Hidden Netflix Gems: Once Upon a Time in the West

It’s Saturday night and you need something to watch. Never fear, Hidden Netflix Gems is a weekly feature designed to help you decide just what it should be, and all without having to scroll through endless pages of crap or even leave the house. Each choice will be available for streaming on Netflix Instant, and the link below will take you to its page on the site. Look for a new suggestion here every Saturday. 

This week’s Hidden Netflix Gem: “Once Upon a Time in the West” (1968)

It’s 2012, so it wouldn’t be all that surprising to discover a majority of young people have not heard of Italian film director, producer, and screenwriter Sergio Leone. After all, the man died 23 years ago in 1989. However, you’d likely be hard pressed to find someone in that demographic who hasn’t seen, or at the very least heard of the man’s work.

Leone, one of the most prominent figures of the Spaghetti Western sub-genre, released his first film, “The Last Days of Pompeii,” in 1959 and his last, “Once Upon a Time in America,” in 1984. But it was during the 1960s that a number of his most popular films, those that remain relevant to this day, were released. Firstly, there’s the Dollars Trilogy, a series of three films which Leone wrote and directed which followed the exploits of the “Man with No Name,” played by Clint Eastwood. There’s a name you’ve heard, Clint Eastwood, and I bet you’ve heard of the trilogy’s final installment as well, 1966′s “The Good, the Bad and the Ugly.”

After the Dollars Trilogy was completed, Leone decided he was done with Westerns. He’d said all he wanted to within the confines of the genre. It was only after Paramount informed Leone that he’d have access to Henry Fonda—his favorite actor, one he’d wanted to work with his entire career—that he decided to return. Leone and his fellow writers spent nearly a year watching and discussing some of the best American Westerns to date before constructing a story made up almost entirely of references to those classics.

Problem was, around the same time, Henry Fonda had decided he was done with Westerns too, and turned down Leone’s first offer to star in “Once Upon a Time in the West.” It wasn’t until Leone flew to New York to meet with Fonda in person that the actor accepted. To convince him, Leone said, “Picture this: the camera shows a gunman from the waist down pulling his gun and shooting a running child. The camera tilts up to the gunman’s face and…it’s Henry Fonda.” See, Fonda had spent most of his career playing good guys. But in “Once Upon a Time in the West,” he was cast against type, playing not just a bad guy, but one of the most sadistic, monstrous villains ever to grace the silver screen.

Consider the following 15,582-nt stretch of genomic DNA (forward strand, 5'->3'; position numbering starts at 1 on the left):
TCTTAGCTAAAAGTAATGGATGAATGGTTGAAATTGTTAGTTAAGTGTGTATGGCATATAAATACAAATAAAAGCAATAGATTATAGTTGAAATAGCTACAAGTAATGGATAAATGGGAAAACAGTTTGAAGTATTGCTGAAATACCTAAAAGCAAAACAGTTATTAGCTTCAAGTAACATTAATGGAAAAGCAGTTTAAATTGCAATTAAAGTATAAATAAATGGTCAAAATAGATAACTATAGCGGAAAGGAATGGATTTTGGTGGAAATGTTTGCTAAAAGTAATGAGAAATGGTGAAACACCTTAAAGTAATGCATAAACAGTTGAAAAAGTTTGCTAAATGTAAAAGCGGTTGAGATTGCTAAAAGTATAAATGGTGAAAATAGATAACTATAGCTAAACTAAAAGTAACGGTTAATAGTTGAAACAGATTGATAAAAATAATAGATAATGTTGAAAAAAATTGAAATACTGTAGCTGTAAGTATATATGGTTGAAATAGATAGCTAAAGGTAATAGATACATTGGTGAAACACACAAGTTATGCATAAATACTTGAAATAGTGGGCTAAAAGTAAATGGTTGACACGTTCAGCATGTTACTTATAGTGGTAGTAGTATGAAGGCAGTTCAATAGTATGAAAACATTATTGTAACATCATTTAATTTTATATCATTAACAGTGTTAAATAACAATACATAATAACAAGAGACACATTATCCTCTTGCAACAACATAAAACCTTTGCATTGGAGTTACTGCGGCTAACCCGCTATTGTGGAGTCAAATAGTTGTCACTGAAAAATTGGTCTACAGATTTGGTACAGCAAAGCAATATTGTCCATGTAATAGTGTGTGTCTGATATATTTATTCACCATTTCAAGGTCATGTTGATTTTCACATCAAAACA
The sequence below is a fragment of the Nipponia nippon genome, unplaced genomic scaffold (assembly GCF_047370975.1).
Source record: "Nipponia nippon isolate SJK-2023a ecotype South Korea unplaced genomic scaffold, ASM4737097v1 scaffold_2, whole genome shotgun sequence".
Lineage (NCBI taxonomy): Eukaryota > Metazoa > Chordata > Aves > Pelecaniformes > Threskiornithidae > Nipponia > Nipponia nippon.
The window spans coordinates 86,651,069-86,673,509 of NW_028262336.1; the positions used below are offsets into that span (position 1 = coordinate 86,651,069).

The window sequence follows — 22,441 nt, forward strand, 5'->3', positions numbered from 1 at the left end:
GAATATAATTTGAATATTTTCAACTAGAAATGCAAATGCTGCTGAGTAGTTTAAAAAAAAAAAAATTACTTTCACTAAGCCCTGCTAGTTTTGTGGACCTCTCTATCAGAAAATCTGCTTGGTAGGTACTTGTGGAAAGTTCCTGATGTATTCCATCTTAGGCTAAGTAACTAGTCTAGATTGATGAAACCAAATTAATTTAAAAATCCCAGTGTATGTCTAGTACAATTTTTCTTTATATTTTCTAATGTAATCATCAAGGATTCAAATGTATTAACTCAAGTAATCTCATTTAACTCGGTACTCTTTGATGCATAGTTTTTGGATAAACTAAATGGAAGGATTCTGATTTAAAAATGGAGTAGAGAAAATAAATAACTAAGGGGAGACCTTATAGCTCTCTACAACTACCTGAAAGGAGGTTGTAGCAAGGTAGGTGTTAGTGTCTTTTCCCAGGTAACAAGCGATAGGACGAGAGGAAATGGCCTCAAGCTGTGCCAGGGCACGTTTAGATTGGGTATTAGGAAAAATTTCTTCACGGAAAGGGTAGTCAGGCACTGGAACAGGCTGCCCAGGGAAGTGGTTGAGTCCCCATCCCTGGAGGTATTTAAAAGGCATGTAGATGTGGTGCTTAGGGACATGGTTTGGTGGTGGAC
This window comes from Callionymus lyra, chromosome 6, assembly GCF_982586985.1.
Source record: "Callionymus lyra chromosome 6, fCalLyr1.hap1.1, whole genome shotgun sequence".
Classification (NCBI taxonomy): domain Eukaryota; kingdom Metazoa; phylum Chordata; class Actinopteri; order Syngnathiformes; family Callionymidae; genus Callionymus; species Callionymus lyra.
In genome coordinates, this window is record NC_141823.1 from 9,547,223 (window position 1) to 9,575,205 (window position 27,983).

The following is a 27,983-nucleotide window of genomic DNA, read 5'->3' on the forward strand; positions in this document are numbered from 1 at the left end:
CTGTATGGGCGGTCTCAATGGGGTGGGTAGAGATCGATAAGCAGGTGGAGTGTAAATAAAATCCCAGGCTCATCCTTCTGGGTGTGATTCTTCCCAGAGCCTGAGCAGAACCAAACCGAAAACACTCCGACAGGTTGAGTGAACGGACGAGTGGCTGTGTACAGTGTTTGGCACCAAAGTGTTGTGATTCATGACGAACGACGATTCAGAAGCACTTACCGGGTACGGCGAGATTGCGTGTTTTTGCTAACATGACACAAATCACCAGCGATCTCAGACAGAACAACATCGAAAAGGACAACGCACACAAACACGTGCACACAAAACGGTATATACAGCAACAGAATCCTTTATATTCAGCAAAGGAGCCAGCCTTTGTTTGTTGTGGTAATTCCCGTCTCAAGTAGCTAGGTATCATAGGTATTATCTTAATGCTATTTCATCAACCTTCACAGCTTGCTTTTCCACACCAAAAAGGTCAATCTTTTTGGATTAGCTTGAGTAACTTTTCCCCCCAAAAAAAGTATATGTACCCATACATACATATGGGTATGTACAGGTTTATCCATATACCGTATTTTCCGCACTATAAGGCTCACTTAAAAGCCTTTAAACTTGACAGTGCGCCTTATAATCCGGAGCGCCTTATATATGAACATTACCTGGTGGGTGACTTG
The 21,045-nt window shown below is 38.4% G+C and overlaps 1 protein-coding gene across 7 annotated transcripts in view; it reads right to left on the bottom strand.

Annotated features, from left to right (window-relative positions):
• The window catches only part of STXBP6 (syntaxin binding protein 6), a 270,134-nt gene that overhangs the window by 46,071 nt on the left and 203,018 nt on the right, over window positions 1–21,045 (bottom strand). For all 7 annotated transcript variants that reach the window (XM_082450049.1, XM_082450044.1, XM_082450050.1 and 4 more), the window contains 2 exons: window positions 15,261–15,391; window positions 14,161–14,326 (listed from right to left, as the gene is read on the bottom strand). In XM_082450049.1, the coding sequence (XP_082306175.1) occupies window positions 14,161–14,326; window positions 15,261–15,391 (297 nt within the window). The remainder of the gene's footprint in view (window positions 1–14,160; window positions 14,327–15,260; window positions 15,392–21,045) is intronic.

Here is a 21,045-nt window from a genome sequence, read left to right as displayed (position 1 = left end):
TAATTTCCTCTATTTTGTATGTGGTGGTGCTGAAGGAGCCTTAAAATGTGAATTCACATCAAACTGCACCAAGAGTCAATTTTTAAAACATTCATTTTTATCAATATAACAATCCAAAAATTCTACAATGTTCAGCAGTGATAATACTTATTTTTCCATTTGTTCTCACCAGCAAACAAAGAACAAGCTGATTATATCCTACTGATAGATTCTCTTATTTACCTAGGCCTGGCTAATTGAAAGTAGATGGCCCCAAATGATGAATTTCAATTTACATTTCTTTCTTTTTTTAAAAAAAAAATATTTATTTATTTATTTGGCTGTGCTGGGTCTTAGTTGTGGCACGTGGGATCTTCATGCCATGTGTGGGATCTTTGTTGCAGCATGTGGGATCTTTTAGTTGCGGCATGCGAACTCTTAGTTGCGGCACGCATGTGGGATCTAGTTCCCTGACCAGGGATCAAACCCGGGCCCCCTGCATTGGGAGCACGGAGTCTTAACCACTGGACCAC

Now that all that background’s out of the way, I suppose we should talk about the film itself. Contrary to the fast-paced, upbeat nature of previous Westerns, the film includes numerous long, drawn-out shots and scenes with little dialogue and less action significant to the over-arching plot. These scenes of quiet are often interrupted by sudden outbreaks of violence. It’s the quiet, the routine, and then bam: sound and fury. The film is less a study of violence and more about the subtleties that precede it.

The film begins with the arrival of a quiet man known only as Harmonica, played by Charles Bronson (the Charles Bronson, the one from whom that other guy took his “fighting name”). “Instead of talking, [Harmonica] plays. And when he better play, he talks.” For reasons unknown to the viewer, Harmonica is on a mission of vengeance against the villainous Frank (Fonda), who works as something of an enforcer for railroad tycoon Morton (Gabriele Ferzetti). As mentioned, the first time we see Frank, he’s massacring an innocent family, the McBains, for reasons equally unknown. Frank tries to pin the blame for the killings on a local outlaw named Cheyenne (Jason Robards). When Cheyenne hears this, he and Harmonica become uncertain allies in a war against Frank. They’re joined by Jill (Claudia Cardinale), a young woman who’d travelled out west from New Orleans to marry the recently deceased McBain.